It took four decades for the pioneers of the Company of St Ursula to be a canonically recognized institute in the Church. It waited for 60 years in order to become a congregation of  "PONTIFICAL RIGHT".

This only shows that for an indigenous women religious congregation in India to make so-called ’progress’ with slender financial means and non-glamorous apostolate is a herculean task. Their own humble beginnings and struggles for survival and growth have caused them untold pain and humiliation. Yet the Sisters know whatever is done to the least of their brothers and sisters is done to Christ, and this is their reward.

Fortunately the dawn of the Second Vatican Council, which urged Christians and much more the religious to share in the joys and griefs, anxieties and hopes of the world and thus be in the world, has brought unnumbered blessings to the Congregation. Their simple life-style, unassuming ways of mixing with the poor and working for them were much needed in the Church of today. The Ursuline Franciscans have earned credit for what they are rather than for what they have.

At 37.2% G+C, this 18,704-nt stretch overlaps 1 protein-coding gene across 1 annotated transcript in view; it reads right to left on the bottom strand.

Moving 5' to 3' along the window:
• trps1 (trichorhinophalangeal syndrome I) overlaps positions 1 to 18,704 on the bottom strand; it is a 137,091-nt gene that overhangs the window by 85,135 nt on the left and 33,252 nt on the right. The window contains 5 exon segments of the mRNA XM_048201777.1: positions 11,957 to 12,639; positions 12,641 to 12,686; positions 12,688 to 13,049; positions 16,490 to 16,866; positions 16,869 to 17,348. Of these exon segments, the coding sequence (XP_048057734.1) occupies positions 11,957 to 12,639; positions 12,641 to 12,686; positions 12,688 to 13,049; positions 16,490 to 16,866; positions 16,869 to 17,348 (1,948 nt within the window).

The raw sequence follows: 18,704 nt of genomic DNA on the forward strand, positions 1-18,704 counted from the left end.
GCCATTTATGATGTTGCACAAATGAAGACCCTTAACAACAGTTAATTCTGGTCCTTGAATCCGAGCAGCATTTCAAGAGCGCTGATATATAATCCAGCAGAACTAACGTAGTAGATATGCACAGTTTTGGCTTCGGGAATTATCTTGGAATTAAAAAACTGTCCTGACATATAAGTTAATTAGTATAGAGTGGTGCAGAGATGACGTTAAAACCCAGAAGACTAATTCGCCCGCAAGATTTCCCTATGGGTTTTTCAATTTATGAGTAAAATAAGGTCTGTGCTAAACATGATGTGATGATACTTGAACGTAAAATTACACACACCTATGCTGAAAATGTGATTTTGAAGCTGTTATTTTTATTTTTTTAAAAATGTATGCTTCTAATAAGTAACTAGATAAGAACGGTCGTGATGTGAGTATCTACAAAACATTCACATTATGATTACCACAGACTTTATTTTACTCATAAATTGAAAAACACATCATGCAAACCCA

The Decree of Pontifical Right in 1995 is both a privilege and a challenge. On the one side the Institute can enjoy more freedom in its growth and mission, on the other it must feel itself called upon to accept responsibility in its efforts to march into the untrodden paths towards the growth of the Kingdom.